Witnesses of the exile

General Bertrand

The most endearing actor in the final drama, General Comte Henri-Gatien Bertrand (1773-1844) made a name for himself numerous times during the Napoleonic campaigns as military engineering commander then governor general of the Illyrian provinces (currently Croatia, and Bosnia and Herzegovina). He had succeeded Duroc (killed in combat in 1813) in the role of grand marshal of the palace. In the hardship of exile, the soldier took precedence over the courtier. Deeply in love with his wife and highly committed to his children, he wanted to avoid the temptation of promiscuity, preferring to live initially at Hutt’s Gate and later in a house near Longwood but still separate. On 6 May 1821, General Bertrand, Grand Officer of the Crown, informed Cardinal Fesch of the death of Napoleon Bonaparte: ‘I fulfil a sad duty in announcing to you that the emperor Napoleon breathed his last yesterday at five forty-nine in the afternoon. It would appear that he died of the same illness as his father, a scirrhus of the pylorus. In the later stages of his painful illness, he had suspected its cause.’

General H. G. Bertrand, print

‘The greater the man, the less he must desire; he depends upon events and circumstances.’

Napoleon Bonaparte

Las Cases

The emperor’s retinue also included a ‘secretary of state’, the Comte de Las Cases. The former chamberlain and future author of the well-known Le Mémorial de Sainte-Hélène distanced himself from ‘domestic details’. He had only come to record the emperor’s words, which he did until his arrest on 25 November 1816, when he was expelled from the island.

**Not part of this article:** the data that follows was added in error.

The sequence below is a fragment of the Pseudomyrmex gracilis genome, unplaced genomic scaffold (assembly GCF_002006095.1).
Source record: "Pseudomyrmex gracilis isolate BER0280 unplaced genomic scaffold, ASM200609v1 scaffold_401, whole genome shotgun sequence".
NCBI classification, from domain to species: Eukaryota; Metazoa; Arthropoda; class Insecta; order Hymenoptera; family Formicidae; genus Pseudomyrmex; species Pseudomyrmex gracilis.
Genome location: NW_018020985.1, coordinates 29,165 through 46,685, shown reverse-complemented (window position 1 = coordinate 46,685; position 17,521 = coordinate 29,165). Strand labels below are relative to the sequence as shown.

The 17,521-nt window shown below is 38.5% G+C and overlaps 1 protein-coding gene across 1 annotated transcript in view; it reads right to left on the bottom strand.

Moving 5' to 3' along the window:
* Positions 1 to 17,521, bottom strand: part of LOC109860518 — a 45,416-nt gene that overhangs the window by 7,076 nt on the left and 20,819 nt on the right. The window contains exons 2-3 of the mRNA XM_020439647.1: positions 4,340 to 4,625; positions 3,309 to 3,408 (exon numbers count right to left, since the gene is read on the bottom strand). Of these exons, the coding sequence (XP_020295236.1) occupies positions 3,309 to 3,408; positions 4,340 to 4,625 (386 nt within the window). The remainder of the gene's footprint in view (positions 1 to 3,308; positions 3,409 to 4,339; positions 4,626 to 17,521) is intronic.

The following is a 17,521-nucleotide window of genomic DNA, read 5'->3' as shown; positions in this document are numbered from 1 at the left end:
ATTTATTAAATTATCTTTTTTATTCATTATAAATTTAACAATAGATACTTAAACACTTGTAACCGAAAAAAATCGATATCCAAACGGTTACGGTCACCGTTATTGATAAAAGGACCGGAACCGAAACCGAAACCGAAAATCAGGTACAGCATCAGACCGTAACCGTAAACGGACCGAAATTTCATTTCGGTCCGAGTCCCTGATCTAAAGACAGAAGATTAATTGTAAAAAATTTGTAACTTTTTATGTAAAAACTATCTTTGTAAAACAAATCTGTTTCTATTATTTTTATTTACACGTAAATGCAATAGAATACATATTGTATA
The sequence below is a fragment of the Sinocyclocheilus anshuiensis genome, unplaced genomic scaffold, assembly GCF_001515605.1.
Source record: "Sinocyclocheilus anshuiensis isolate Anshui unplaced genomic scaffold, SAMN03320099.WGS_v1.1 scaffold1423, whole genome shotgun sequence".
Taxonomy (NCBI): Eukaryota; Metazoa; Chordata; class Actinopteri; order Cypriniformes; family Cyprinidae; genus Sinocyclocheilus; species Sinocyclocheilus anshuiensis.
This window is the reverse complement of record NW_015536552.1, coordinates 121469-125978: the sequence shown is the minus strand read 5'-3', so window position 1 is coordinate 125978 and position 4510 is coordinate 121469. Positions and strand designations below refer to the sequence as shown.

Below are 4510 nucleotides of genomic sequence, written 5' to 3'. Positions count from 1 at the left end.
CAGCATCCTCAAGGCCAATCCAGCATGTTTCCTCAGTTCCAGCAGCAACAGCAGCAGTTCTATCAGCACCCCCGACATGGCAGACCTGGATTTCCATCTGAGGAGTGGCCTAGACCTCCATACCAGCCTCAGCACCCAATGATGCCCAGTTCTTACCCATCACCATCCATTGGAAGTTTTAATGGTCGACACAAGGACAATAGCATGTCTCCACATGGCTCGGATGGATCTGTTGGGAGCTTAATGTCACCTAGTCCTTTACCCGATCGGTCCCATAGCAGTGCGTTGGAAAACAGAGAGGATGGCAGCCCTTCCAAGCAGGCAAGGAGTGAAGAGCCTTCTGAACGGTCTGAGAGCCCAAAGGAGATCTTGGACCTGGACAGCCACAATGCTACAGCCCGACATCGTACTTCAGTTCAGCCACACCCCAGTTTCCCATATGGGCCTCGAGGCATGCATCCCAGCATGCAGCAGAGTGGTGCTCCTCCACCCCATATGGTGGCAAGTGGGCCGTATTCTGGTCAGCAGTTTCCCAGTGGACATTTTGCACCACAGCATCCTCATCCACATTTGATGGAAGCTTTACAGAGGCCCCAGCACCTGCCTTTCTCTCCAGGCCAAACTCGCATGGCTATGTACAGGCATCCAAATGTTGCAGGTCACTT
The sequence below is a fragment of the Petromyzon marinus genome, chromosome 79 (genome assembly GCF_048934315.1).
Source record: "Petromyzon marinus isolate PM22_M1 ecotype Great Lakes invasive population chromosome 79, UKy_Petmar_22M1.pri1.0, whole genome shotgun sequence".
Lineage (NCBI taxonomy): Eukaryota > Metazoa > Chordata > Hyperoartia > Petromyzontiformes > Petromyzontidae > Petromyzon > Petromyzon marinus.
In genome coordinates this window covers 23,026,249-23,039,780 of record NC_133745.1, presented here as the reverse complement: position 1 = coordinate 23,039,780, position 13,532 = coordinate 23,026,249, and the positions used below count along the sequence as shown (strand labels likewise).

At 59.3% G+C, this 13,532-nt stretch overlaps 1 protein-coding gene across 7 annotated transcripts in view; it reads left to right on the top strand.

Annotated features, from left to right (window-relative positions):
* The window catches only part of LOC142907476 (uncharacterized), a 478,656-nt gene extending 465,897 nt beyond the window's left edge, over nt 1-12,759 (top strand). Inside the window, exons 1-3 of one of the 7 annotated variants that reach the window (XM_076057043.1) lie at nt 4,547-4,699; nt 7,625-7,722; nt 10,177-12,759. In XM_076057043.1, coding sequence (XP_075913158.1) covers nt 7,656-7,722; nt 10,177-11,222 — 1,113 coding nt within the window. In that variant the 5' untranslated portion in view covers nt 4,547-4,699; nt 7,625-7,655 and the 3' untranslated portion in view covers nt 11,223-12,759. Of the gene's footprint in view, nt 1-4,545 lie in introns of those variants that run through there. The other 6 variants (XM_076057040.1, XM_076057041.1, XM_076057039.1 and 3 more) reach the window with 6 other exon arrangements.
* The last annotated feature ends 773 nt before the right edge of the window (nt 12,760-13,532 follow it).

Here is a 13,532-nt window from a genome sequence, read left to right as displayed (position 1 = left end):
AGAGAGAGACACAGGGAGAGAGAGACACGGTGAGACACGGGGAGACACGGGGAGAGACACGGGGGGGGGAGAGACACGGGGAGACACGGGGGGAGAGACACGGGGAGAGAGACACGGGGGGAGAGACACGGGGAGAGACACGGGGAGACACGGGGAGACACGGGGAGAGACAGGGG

On returning to Europe, he published Le Mémorial de Sainte-Hélène, which recounted his conversations with Napoleon and detailed the first years of his exile. This book would achieve great literary success in the 19th century. On St Helena, Las Cases was accompanied by his son, who would participate in the 1840 voyage, when a French delegation led by the son of King Louis-Philippe, Prince of Joinville, would come to St Helena to fetch the emperor’s remains and take them back to France.

Comte de Las Cases and his son, print

General Comte Charles-Tristan de Montholon

A schemer and adept at making use of his relations with the nobility, he became chamberlain to the empress in 1810 and aide-de-camp to the emperor. He accompanied him to St Helena, together with his wife Albine and their daughter. A second daughter would be born on the island, which would prompt her being described as ‘the only French person to arrive on St Helena without the governor’s authorisation’. At Longwood, the ‘maître du palais’ (master of the palace) – as the French called him – or the ‘Lord Chamberlain’ – as the English used to say ironically, supervised the smooth running of the house. He managed the staff and handled supplies and general organisation. In his will, Napoleon did not forget any of his companions in captivity, but the distribution did favour Montholon, who received 2.25 million francs (the equivalent of around 5.6 million euros in 2015).